Virtual racing for all: cycling’s professionals, legends and fans

July without the Tour de France doesn’t seem like it’s July. But Amaury Sport Organisation (ASO), Zwift and the world’s top female and male riders have the world’s cycling enthusiasts covered in these times of pandemic. Even though the main event will have to wait until August 29th, the are offering a virtual edition of the race with six stages to be contested across weekends in July.

Team Tibco-Silicon Valley Bank lead the way in the women’s race after two stages dominated by April Tacey (Drops Cycling Team) and Lauren Stephens (Tibco-Silicon Valley Bank). In the men’s race, a stage victory for Ryan Gibbons set NTT Pro Cycling Team on the right track and they held on to the overall lead after Julien Bernard (Trek-Segafredo) outpowered everyone on day 2. Racing will return on July 11th.

Organisers of other major races including the Tour des Flandres (with Bkool), the Tour de Suisse (with Rouvy) and the Giro d’Italia (with Garmin) have already taken their events to online platforms, creating “lockdown editions” while awaiting their postponed ‘real world’ events.

“Virtual races have been a great way for riders to continue racing and to maintain the form they had built for the Spring Classics and other real-life races,” explains Hannah Walker, a former pro rider with Team WNT (now CERATIZIT - WNT Pro Cycling). She’s kept close to the peloton since retiring from racing, and commentating on Zwift races is one of the many things that keeps her busy. “Over the last few months, we’ve worked on the Zwift Classics, the Tour of Watopia… It’s been great to see the transition of riders coming from the road, or other sports like triathlon, into the world of Zwift.”

2018 French National Cyclo-cross Champion Steve Chainel, who also raced on the road until he left Cofidis (a UCI WorldTeam) in 2015, was much less familiar with virtual racing before the lockdown but he quickly updated himself to commentate the Zwift Tour for All on Eurosport. “I watched the first virtual races because I figured Eurosport would follow that path and the other pundits Jacky [Durand, winner of the real Tour des Flandres in 1992] and David [Moncoutié, winner of six Grand Tour stages] are not the most fond of watts and videogames,” he explains. “It was difficult at the beginning and then I got into it, as a rider and as a commentator, and it’s been lots of fun using elements like the watts and the percentage to decipher the riders’ efforts in a playful environment.”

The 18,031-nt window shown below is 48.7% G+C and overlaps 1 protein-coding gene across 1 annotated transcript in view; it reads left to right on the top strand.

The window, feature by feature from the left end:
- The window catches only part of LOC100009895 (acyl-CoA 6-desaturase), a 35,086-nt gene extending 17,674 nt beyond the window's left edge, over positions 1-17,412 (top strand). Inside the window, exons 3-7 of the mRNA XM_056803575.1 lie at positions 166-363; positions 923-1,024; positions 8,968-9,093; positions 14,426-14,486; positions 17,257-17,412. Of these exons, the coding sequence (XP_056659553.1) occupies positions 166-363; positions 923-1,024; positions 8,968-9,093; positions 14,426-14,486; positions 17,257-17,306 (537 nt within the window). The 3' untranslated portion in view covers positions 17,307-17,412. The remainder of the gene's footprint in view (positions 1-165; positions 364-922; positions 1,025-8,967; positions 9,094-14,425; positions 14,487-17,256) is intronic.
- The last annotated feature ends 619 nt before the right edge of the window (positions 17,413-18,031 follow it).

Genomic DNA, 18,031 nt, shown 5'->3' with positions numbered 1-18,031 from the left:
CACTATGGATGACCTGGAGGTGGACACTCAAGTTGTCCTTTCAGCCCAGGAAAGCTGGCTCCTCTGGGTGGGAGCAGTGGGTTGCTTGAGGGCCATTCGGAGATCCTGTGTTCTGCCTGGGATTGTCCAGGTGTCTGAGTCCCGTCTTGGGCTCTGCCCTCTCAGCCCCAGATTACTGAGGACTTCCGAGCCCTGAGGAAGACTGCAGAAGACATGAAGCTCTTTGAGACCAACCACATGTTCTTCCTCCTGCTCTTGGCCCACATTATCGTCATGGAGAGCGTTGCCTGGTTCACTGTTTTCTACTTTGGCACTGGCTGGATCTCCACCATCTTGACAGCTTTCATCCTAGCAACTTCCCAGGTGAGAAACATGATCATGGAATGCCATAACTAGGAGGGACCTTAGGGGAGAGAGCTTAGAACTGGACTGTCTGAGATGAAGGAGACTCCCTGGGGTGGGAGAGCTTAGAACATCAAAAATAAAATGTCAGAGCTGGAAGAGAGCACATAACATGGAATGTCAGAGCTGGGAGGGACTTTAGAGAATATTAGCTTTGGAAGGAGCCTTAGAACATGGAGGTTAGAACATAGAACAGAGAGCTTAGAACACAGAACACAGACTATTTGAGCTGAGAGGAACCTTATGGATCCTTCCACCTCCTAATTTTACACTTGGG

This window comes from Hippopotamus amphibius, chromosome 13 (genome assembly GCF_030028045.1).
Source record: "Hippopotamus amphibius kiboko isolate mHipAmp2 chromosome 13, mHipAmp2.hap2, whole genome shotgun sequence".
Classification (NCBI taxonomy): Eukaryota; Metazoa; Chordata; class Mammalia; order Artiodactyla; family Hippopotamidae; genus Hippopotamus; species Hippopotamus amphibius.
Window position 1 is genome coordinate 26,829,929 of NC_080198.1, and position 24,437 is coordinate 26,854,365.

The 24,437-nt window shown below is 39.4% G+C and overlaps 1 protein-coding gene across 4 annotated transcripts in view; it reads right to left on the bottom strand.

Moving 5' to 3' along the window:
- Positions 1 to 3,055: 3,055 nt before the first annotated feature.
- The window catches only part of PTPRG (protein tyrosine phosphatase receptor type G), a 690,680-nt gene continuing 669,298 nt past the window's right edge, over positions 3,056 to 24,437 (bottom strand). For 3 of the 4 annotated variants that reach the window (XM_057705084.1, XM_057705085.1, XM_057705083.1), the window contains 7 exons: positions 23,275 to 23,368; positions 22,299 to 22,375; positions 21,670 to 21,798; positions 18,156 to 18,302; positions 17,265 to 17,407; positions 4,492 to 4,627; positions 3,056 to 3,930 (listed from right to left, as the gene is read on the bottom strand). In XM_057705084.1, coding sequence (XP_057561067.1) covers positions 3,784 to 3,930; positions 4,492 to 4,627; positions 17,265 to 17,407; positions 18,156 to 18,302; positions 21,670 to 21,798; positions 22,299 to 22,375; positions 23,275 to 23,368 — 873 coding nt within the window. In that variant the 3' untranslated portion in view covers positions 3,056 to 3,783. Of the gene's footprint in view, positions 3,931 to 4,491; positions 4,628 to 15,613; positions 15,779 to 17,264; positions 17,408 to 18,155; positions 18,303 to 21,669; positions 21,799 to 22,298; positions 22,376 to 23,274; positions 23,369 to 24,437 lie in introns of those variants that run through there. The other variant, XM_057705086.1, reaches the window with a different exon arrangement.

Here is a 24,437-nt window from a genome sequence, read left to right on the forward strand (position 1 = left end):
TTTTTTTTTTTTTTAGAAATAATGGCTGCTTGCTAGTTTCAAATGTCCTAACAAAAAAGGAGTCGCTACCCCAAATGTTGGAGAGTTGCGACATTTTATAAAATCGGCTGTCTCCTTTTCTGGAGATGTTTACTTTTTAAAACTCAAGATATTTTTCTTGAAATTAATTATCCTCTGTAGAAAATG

Virtual racing may not have seduced the whole world of cycling but it has certainly capitalised on the situation created by the restrictions recently imposed on public events. “There was no sport of any kind, and no cycling on TV, so people gave it a go and they really enjoyed it,” said Hannah Walker. “In this time, it was something to take the public’s mind off what was going on and see bike riders. Going forward, even when real life racing resumes, I think virtual racing can still have a big platform.”

With platforms accessible for many fans from their homes around the world, organisers engage with professionals and amateurs. At the end of the Giro d’Italia Virtual by Enel, RCS Sport reported more than 10,000 riders participating in their events which were ridden by today’s stars (including Italian Elia Viviani and Great Britain’s Lizzie Deignan) and legends of our sport (such as Italians Alessandro Ballan and Ivan Basso). Their content on social media generated 2.5 million video views as the event aimed to support the vital actions of the Italian Red Cross by raising funds.

“It’s amazing to be able to compare a 16-year-old kid with a 60-year-old adult, pro and amateur riders, triathletes…”, notes Steve Chainel. “Virtual cycling can be a discipline on its own, for people who just want to be able to race and have fun some evenings when they come home from the office, and for specialists. Imagine if a sponsor brings money and decides to build an international series with big prize money, it can attract very strong riders and be very interesting for TV and for the sponsors.”

Steve Chainel was especially impressed with the performances from Switzerland’s Stefan Küng (Groupama-FDJ) during the lockdown and also noted the Tour for All was the same for women and men. “It can be an inspiration for road race organisers,” he says. “Ashleigh Moolman Pasio was incredible on the Tour for All, after spending hours and hours on Zwift because of the lockdown in Spain,” Hannah Walker noted. “It’s something Zwift has always done, with men’s and women’s series throughout the year. It’s always had equal production and equal coverage. It paves the way for equality.”

Until July 19th, the virtual Tour de France will follow the same path with 1-hour stages for men and women who can’t race side by side in the ‘real world’ right now but can still face each other online and entertain the fans through virtual events.